Social Stratification: the systematic ranking/ hierarchy of social positions whose occupations are treated as superior, equal or inferior to one another.
Social Strata: groups of persons who occupy positions of same or similar rank.
Open system: a social system is „open‟ to outsiders if and insofar as its system of order does not deny participation to anyone who wishes to join and is actually in a position to do so.
Closed system: a social system will be closed to outsiders when its subjective meaning and binding rules prevents the participation of certain persons.
Social mobility: movement of an individual from one group to another in society.
Horizontal: the movement from one social position to another on the same level. Eg. Changing from a Baptist to a Methodist. Vertical: mobility occurs when individuals move from one social stratum to another whether it be higher or lower than the previous. Eg. Moving from wealth to bankruptcy or from poverty to a Lotto winner.
Intergenerational mobility: changes in the social positions of children relative to their parents. a plumber whose father was a doctor shows downward intergenerational mobility. Intragenerational mobility: changes in social position within an individual‟s adult life. Someone who enters UWI as a graduate assistant and later becomes Dean of a Faculty shows upward intragenerational mobility.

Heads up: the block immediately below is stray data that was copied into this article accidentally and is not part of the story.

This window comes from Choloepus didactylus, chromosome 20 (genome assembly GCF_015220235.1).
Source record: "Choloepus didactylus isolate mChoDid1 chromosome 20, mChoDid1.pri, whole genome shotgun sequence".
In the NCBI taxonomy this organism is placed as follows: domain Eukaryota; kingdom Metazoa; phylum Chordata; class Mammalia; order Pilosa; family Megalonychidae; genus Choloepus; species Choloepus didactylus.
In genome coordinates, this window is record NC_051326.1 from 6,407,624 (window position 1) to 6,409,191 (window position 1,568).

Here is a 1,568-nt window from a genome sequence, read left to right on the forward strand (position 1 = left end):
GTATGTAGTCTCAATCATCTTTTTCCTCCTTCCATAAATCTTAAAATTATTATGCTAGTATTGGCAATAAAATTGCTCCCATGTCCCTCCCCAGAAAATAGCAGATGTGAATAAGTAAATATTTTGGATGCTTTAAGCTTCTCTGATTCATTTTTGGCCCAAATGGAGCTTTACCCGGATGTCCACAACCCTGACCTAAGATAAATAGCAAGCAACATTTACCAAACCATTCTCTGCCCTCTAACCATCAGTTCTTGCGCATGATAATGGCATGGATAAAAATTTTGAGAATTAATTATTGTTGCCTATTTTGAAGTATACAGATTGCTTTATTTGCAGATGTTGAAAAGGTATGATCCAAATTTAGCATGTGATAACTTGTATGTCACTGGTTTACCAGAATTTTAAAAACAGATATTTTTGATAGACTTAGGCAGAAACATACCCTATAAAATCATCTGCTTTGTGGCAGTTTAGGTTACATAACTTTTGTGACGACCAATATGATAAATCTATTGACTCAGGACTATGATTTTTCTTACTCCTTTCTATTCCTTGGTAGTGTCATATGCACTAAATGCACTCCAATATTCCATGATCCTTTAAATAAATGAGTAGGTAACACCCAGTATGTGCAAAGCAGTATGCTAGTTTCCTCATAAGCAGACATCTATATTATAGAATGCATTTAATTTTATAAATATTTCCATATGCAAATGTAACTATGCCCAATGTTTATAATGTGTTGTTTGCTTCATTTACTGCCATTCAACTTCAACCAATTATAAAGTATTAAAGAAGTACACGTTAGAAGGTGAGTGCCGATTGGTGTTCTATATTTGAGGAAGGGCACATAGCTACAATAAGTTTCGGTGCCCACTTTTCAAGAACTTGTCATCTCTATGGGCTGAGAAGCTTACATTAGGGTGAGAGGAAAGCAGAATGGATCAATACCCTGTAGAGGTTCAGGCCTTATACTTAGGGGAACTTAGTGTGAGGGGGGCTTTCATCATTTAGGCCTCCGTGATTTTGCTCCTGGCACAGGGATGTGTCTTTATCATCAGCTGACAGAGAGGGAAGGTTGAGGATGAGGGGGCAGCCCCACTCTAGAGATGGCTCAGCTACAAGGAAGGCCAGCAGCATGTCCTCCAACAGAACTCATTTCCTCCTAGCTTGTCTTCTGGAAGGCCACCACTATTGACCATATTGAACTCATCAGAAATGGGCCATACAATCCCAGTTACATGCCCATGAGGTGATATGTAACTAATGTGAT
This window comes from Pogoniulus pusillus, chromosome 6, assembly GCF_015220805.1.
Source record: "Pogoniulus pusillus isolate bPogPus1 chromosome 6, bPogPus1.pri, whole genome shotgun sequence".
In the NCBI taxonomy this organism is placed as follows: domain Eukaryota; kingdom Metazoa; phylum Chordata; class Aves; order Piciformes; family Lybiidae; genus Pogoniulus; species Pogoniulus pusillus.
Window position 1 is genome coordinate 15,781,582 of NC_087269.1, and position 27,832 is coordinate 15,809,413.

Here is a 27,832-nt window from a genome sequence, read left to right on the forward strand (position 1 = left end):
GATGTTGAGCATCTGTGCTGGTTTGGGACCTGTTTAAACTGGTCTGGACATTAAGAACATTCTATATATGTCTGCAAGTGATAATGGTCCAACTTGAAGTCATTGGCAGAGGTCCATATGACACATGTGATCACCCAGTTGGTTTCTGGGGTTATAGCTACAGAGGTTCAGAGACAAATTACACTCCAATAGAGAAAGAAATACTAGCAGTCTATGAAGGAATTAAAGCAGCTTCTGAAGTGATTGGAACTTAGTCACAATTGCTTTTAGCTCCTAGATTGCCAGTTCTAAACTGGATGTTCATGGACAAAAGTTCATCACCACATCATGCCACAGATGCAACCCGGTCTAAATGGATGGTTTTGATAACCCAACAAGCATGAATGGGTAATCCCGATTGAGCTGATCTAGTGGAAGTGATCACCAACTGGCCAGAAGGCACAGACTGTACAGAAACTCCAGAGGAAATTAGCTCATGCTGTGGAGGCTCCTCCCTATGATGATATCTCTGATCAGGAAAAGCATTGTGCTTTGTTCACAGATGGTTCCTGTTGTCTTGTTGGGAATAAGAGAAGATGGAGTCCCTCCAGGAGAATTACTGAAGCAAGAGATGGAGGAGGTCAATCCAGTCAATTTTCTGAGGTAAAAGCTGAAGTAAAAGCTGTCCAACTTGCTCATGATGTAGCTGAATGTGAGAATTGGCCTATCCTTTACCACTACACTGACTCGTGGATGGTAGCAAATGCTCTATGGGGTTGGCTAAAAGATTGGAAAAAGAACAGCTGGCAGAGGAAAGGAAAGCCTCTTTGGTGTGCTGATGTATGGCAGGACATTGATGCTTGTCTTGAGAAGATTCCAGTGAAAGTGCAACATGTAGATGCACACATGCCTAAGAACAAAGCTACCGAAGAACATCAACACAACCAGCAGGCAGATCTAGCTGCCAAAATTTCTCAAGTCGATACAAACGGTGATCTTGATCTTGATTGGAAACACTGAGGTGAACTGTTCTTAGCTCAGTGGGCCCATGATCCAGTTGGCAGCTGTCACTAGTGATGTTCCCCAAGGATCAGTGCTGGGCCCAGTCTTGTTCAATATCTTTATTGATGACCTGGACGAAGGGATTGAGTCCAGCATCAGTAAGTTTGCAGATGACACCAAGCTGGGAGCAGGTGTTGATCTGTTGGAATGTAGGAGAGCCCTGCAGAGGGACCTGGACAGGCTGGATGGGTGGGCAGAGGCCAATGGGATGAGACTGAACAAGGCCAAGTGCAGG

Systems of Stratification
Closed system of stratification Social position defined by law and membership primarily determined by inheritance. Mobility was possible only when a higher position is purchased. Eg. Medieval Europe in the Middle Ages – nobility, clergy and peasants.
Closed system based on ascribed characteristics such as race/ethnicity, gender and skin colour. There is no possibility of mobility. Contact btw castes are minimal and governed by rules and laws. Interaction takes place along the lines of inequality. Eg. India. There are 4 varnas or castes and a group of outcasts known as untouchables. At the top were the Brahmins.
A category of people who share similar opportunities, economic and vocational positions, similar lifestyles, attitudes and behaviour. A product of the Industrial Revolution and was first described by Marx in light of two categories: bourgeoisie and proletariat. Though the system is the most open, there are some restrictions that hinder mobility between classes. Eg. Education.
Theories of Social Stratification
FUNCTIONALISM Talcott Parsons
Stratification is the ranking of units of a social system in accordance with the existing value system. Just as value consensus is necessary in society, so too is social stratification. An individual‟s rank in society is perceived as the reward (punishment) for the level of work done.
Parsons acknowledges conflict btw the haves and the have-nots. “there will be certain tendencies to arrogance on the part of some winners and to resentment and to a „sour grapes‟ attitude on the part of some losers‟.
Conflict is kept in line by the value system.
Stratification functions to unify or integrate various groups in society. Power and prestige differentials function to coordinate individuals within a specialized division of labour. It also furthers the strive towards collective goals.
Kingsley Davis and Wilbert Moore:
Stratification is an essential element of every society. Society is based on a set of functional prerequisites which must be met in order for society to survive. One such prerequisite is effective role allocation and performance. Stratification ensures this by maintaining that all roles within society are filled by persons who are adequately trained and best suited for them.
Just as persons differ...